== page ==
Thursday 17 August 2017

Pussy… How a simple word has been hijacked

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Many of us follow with dismay what seems like a long list of appalling acts by President Donald Trump. As a Sexologist, one issue that keeps coming back to the forefront is the “pussy grabbing” incident. Some people have gone so far as saying that the word “pussy” has now been hijacked by President Trump, as they can’t hear it without thinking of him grabbing a woman by the “pussy”.

First and foremost, it is crucial to understand the legal implications of this matter. Any unwanted sexual touching or grabbing is sexual assault. Getting consent is paramount in any sexual activity and no one should be above the law. Mostly not someone in a position of power and in the public eye such as the president of the United States. What are we teaching the younger generations if we let this happen and not speak up? The results will be twofold: girls will grow up thinking that men are allowed to touch, grab, and use their bodies without them having a say in the matter, and boys will grow up never learning to respect women, and taking whatever they want /need from women without their consent. CONSENT: an agreement between participants to engage in sexual activity. This word is essential to this conversation. Without it you have sexual assault or rape.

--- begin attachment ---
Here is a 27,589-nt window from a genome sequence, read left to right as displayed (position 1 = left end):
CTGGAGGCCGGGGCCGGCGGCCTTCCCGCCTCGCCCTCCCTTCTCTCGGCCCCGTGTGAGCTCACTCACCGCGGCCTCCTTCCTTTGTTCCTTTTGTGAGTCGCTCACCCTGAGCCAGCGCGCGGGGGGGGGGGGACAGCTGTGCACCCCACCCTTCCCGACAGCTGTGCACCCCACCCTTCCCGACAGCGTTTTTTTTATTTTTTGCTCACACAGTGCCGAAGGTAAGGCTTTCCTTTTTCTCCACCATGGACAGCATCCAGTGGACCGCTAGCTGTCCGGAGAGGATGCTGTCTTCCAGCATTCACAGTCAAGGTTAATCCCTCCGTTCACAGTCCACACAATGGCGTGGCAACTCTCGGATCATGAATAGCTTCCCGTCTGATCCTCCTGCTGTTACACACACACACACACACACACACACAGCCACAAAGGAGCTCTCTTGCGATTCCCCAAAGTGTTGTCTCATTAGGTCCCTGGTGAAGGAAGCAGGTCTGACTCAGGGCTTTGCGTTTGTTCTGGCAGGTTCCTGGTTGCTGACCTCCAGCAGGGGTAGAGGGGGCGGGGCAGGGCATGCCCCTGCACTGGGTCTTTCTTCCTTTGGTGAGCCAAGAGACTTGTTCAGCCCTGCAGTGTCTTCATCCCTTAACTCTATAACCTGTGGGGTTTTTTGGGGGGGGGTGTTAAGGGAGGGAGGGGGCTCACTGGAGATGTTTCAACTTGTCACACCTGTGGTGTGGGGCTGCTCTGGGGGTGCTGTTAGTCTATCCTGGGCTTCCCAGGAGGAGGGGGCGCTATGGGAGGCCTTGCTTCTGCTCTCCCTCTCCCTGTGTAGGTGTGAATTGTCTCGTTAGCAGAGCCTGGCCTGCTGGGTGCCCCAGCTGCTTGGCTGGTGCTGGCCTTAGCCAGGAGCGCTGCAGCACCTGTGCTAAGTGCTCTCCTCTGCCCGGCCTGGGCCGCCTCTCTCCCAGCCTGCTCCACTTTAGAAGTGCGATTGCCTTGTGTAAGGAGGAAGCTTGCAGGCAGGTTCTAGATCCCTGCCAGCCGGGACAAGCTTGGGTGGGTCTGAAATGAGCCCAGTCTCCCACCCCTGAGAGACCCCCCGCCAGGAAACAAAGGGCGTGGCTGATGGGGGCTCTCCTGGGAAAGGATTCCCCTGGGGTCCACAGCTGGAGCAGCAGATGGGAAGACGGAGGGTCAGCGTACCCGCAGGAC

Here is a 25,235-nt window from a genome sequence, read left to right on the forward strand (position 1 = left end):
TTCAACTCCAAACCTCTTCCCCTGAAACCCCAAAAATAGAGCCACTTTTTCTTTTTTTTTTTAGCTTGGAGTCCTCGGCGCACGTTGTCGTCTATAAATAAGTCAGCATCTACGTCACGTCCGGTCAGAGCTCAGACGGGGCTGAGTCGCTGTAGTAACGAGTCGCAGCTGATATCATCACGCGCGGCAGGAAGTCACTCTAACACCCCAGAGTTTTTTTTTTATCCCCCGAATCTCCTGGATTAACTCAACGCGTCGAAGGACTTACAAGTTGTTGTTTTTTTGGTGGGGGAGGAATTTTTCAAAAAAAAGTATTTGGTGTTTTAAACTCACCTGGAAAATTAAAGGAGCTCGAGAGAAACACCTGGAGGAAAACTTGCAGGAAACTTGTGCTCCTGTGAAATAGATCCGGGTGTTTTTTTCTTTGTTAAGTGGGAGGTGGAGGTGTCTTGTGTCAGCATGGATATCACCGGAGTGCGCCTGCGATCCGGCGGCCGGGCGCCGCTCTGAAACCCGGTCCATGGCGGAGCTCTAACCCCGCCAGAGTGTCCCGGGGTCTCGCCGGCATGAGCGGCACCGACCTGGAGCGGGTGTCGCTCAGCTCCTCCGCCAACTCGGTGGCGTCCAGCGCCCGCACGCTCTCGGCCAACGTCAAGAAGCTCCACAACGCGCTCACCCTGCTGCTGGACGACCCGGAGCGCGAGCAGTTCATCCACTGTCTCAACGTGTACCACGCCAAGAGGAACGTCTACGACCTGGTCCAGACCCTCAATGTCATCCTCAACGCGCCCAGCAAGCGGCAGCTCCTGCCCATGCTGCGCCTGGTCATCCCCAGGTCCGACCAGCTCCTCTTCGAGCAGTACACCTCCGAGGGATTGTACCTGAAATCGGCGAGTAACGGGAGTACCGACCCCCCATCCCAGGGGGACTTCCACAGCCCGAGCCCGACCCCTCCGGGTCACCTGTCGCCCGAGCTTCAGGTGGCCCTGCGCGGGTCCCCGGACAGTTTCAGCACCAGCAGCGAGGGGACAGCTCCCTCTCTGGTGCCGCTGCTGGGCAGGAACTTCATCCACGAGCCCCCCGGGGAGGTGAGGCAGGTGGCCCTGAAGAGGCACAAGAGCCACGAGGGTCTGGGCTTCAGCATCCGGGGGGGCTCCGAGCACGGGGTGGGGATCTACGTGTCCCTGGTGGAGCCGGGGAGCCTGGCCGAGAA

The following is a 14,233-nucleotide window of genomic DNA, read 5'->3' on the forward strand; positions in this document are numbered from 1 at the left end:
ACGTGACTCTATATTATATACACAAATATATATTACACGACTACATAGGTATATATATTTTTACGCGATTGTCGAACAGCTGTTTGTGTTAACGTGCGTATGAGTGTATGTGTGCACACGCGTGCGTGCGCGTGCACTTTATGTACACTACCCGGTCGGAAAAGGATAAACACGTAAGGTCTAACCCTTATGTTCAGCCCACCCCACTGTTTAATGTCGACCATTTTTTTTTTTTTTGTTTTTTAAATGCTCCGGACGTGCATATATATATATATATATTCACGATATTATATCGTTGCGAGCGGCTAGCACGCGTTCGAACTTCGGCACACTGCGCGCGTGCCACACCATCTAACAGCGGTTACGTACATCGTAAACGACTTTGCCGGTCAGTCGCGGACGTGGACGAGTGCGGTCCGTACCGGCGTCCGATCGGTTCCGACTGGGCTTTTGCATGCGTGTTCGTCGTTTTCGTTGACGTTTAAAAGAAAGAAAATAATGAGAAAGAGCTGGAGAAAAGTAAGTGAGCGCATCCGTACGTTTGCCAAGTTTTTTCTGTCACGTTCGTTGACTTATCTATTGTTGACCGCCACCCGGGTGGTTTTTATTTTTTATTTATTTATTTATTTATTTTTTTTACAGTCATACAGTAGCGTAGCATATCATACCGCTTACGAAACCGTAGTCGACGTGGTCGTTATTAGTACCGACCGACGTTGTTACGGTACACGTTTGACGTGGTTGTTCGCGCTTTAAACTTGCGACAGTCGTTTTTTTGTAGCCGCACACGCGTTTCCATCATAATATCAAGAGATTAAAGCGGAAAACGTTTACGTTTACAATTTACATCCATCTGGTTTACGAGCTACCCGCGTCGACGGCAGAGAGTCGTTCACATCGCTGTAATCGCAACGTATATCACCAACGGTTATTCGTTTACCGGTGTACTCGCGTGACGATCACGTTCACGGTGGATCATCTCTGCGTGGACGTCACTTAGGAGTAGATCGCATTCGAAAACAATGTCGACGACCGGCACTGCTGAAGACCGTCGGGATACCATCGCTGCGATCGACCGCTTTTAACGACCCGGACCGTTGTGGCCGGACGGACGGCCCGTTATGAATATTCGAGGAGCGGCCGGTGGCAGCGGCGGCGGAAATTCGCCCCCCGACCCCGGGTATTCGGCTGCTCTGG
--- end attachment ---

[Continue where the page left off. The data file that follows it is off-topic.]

Many individuals prefer describing genitals with cute words like “flower”, “pussy”, “pee pee”, “weenie”, etc in order to diminish the shock value. It is quite sad to think that we teach “head, shoulder, knees and toes” but we miss a huge section right in the middle where we are too ashamed to call a vulva a vulva. If we are stuck with pseudonyms when talking about our junk, let’s bring back the playfulness the word “pussy” used to carry. The word itself is not a bad word. It describes something cute and fluffy, and most of us use it to infuse innocence when used in sexual play. As with any other word, the way you say it carries more meaning than the word itself. Let’s not punish the word but the INTENT. How about using “pussy” in a sex positive manner which elevates women and their power instead of taking it away.

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About the author

As a Clinical Sexologist, Dr. Renee Lanctot believes that sex can be fun for both partners in any relationship. Whether you are after your first orgasm or looking for a deeper and more meaningful sexual experience, she has the information and the “tricks” to help you get there. Dr Renee Lanctot, is a Clinical Sexologist, Sex Coach and Sexual Health Educator and can be found at www.drsexology.com